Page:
Monday, 15 July 2013

UCU Wins Award for Holocaust Film

I am pleased to announce that a UCU Holocaust Memorial Day film, to which I contributed, has won joint first place at the annual TUC Communication Awards in the category of Best E-Communications.  

The film gave me and four other Jewish UCU members an opportunity to share our families' tragic stories with a wider public. 

The award judges were impressed with the ‘incredibly moving and powerful testimonies from UCU members’ and said ‘it is a truly impressive achievement for a trade union’. You can see the award here.

Most of my family on my father's side was killed in Auschwitz. Though it was difficult to talk about these experiences and the impact they had on our families, especially on film, it is very important to not only remember those killed, but also raise awareness about genocide, ethnic cleansing and racism more broadly. As members of a teaching union and as educators, we have a particular responsibility to stimulate thinking on these critical issues. After all, if society is to change, it has to come through the education system. I therefore hope this film is not only a fitting memorialisation of the deaths of my family members and a tribute to their lives, but also reminds us of the importance of standing up against racism, sexism, homophobia and other ideologies of exclusion.

The ceremony was held on Wednesday 10 July, and Helen Carr, National Head of Equality, collected the award on behalf of the union. Helen’s speech in full is below:

‘I am hugely pleased to receive this award on behalf of UCU but in particular for the five Jewish members of UCU who participated in the film. They are: Anita Peleg, Michael Picardie, Gail Reed, Elliot Schatzberger and Rebecca Steinfeld.’

‘UCU has commemorated HMD for the previous 3 years through a national seminar on the day. This year we decided to reach and involve more members to make this film. Including the personal family testimonies would enable our commitment to HMD to have a deeper impact.’

‘The sharing of personal histories has conveyed not only the painful loss to each family but the magnitude of the Holocaust.’

‘The testimonies take us to Germany, Austria, Poland, France, Lithuania and Hungary and later to England.    Anita’s direct family before the Holocaust was 26 members – two grandparents, 8 siblings and 6 spouses and 9 grandchildren – only 8 survived. And Michael stated that between July 1941 and December 1941 – 92% of nearly 300,000 Jews of Lithuania were murdered.’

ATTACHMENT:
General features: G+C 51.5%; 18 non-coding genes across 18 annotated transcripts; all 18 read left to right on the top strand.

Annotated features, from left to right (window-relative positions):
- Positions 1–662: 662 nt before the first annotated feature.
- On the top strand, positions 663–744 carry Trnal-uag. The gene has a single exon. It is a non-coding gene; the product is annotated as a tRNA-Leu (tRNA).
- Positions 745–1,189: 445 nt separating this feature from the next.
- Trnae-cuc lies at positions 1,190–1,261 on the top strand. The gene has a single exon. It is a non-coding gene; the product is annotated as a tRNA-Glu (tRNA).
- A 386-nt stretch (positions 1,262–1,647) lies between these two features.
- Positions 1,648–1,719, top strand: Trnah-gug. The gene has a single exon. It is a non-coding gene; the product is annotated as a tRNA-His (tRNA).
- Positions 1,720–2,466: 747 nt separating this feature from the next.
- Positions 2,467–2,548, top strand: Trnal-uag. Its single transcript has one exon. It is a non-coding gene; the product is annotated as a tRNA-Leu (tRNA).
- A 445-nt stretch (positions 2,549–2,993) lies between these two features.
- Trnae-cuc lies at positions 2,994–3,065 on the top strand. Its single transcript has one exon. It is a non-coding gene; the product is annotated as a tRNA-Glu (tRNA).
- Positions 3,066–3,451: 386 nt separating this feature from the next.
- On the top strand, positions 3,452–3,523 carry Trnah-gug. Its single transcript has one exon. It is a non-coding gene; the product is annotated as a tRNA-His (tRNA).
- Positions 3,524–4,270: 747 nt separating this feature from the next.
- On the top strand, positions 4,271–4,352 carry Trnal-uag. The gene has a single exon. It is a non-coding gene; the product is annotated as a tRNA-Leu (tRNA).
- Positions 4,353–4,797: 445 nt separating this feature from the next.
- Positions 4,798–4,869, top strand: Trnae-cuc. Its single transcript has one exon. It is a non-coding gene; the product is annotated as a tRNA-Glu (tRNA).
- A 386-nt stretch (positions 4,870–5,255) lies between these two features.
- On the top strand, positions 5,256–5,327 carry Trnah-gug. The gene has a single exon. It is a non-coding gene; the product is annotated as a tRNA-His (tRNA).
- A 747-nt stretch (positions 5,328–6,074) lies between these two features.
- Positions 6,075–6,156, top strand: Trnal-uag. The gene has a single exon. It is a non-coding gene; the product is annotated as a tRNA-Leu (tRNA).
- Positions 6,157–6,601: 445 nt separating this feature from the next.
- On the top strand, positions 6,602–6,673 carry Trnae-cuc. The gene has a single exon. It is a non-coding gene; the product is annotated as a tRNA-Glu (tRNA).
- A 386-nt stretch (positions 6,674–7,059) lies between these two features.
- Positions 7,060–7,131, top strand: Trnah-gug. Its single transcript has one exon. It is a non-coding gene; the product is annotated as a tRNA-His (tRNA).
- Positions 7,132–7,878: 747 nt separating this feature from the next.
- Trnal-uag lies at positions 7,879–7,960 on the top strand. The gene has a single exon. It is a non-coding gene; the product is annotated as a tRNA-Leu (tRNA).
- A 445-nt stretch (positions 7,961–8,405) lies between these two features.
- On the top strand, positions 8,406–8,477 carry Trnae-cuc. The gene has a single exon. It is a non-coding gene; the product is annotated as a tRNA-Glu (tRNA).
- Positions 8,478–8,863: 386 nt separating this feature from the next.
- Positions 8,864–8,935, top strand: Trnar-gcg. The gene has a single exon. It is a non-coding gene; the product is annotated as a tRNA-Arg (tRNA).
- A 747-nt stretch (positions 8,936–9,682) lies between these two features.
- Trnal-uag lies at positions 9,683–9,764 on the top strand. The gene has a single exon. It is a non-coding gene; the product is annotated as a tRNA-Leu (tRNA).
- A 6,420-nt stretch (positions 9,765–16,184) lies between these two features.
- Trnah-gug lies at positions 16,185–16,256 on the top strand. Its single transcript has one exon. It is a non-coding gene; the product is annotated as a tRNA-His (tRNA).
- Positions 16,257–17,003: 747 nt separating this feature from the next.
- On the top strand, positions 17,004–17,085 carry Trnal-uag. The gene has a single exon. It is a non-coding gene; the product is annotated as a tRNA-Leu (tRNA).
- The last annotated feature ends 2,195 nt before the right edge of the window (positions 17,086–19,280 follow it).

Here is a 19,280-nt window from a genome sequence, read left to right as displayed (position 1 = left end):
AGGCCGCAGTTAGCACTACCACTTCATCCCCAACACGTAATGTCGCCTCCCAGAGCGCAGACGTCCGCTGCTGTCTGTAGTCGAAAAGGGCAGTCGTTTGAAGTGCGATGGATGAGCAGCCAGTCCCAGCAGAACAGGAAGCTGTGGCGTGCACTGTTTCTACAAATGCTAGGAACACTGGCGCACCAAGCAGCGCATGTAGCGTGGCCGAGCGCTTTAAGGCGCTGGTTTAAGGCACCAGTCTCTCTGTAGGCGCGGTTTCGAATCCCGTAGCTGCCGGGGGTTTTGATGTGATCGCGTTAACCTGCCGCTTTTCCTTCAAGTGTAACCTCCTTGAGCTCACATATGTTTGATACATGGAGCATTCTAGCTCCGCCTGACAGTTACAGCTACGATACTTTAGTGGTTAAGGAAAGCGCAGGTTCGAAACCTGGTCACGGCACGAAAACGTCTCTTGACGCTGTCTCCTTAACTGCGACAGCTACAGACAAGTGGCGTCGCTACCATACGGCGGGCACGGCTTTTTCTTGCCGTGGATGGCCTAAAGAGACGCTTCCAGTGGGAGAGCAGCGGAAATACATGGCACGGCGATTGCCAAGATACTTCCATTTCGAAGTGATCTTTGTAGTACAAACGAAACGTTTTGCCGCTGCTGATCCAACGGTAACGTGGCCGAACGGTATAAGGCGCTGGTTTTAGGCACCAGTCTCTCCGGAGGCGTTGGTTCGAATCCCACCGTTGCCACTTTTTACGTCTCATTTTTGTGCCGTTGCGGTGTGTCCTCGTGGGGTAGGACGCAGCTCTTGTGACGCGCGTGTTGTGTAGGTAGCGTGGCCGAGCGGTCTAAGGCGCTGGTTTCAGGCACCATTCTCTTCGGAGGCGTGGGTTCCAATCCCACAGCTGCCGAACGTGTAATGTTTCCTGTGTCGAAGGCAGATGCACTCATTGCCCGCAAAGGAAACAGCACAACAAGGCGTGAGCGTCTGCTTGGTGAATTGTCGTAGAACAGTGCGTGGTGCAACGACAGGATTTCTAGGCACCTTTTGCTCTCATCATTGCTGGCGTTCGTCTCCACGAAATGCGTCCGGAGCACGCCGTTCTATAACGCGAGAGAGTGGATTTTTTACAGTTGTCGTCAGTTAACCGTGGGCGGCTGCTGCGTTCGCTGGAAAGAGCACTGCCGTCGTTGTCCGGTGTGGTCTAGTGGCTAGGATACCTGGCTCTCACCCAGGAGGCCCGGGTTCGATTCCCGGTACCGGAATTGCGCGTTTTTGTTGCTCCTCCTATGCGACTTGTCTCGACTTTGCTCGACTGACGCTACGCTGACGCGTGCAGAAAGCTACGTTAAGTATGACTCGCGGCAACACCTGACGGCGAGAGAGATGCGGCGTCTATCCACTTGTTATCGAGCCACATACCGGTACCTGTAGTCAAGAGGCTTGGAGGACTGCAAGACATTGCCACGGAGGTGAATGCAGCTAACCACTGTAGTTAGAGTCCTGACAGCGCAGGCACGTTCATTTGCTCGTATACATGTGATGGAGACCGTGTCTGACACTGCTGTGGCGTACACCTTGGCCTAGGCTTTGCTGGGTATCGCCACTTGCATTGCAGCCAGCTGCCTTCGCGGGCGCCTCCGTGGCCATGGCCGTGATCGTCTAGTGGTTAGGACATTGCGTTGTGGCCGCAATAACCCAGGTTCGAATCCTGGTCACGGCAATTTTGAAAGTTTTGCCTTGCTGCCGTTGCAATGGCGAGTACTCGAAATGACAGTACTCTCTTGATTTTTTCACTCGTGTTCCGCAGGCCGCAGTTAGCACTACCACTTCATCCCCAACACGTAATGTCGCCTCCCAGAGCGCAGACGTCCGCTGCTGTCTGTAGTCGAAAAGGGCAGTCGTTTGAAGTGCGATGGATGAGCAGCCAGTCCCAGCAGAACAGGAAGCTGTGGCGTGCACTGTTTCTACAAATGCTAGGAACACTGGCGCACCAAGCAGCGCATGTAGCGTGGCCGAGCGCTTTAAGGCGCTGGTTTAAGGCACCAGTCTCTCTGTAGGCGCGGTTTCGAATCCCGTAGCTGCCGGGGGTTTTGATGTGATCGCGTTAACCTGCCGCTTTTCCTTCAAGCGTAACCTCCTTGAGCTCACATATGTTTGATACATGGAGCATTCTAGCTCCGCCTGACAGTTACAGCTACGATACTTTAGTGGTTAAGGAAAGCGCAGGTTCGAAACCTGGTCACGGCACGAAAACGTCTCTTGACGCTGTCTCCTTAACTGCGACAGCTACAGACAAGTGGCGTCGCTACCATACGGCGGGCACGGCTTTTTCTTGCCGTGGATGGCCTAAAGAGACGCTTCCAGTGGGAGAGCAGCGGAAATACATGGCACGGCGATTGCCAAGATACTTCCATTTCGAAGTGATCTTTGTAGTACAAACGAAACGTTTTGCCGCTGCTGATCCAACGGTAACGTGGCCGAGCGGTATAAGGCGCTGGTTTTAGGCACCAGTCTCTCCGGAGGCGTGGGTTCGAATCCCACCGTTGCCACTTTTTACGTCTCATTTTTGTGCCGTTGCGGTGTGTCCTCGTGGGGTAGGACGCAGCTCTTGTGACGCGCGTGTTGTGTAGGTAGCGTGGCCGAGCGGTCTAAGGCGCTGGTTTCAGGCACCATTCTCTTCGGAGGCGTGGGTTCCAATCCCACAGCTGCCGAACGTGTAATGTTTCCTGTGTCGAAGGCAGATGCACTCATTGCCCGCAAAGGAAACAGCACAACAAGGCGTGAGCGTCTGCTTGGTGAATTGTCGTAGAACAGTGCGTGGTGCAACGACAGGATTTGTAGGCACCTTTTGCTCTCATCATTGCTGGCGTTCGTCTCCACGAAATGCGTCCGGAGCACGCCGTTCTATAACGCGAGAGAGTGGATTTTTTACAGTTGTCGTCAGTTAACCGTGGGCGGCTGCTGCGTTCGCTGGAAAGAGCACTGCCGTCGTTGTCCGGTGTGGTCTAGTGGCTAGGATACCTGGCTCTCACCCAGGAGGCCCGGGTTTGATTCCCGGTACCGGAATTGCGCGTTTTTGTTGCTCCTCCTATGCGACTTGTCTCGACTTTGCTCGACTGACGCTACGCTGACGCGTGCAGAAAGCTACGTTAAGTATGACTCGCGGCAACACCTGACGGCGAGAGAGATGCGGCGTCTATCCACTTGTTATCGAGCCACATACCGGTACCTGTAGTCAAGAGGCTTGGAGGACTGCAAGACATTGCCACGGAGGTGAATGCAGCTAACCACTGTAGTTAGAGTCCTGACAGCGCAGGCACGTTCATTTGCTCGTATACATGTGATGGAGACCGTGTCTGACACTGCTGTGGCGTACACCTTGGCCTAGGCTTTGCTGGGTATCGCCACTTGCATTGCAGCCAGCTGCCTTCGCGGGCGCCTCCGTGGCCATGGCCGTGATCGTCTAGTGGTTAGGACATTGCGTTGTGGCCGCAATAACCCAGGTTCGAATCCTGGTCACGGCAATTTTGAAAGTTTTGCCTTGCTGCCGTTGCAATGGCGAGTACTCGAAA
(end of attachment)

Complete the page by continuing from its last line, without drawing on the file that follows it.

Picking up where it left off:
‘UCU as a teaching union has produced an important education resource to remind us why we must always be vigilant and continue to campaign against far right movements such as the BNP and the EDL.   There have been further genocides and the film commemorates those murdered in Rwanda, Cambodia, Darfur and Bosnia.’

‘Finally I would like to thank Paul Rey Burns who was commissioned to make this film. His commitment, sensitivity and creativity was invaluable. And finally I would like to thank Sharon Russell, a member of the equality team at UCU who project managed the film and provided immense support to those involved.’

Tuesday, 2 July 2013

British Society for Middle Eastern Studies awards Rebecca Steinfeld an Honourable Mention in the 2013 Leigh Douglas Memorial Prize for Best PhD Dissertation on a Middle Eastern Topic

The award was for Rebecca's dissertation, War of the Wombs: The History and Politics of Fertility Policies in Israel, 1948-2010, which she submitted to the University of Oxford for her DPhil in Politics. 

The independent judges said, "This is an original dissertation that is ambitious in its scope…but it also deals with an important topic that has been remarkably little studied in this particular context…It explores a number of facets of this question that help to illuminate some of the key processes at work in Israeli politics and society, demonstrating both a detailed knowledge of these processes, as well as a sound understanding of the larger questions they raise in terms of theorising about gender politics and reproduction."

The Fund and the Prize were established in memory of Leigh Douglas, as a memorial to his life and work, after his abduction and murder in Beirut in April 1986. Leigh had lived in the Yemen Arab Republic, where he was Director of the American Institute for Yemeni Studies, and had taught for a number of years at the American University of Beirut. He had made the study of the politics of the Yemen the main focus of his academic interests, completing a PhD thesis at the School of Oriental and African Studies (SOAS) on the "Free Yemeni Movement" in 1983, published in 1987 by the American University of Beirut Press, but was also working, at the time of his death, on aspects of Lebanese politics.

BRISMES hopes that, through the Fund and the Prize, they are encouraging the study of the cultures and societies of a part of the world which Leigh loved and in that sense are helping to continue his work.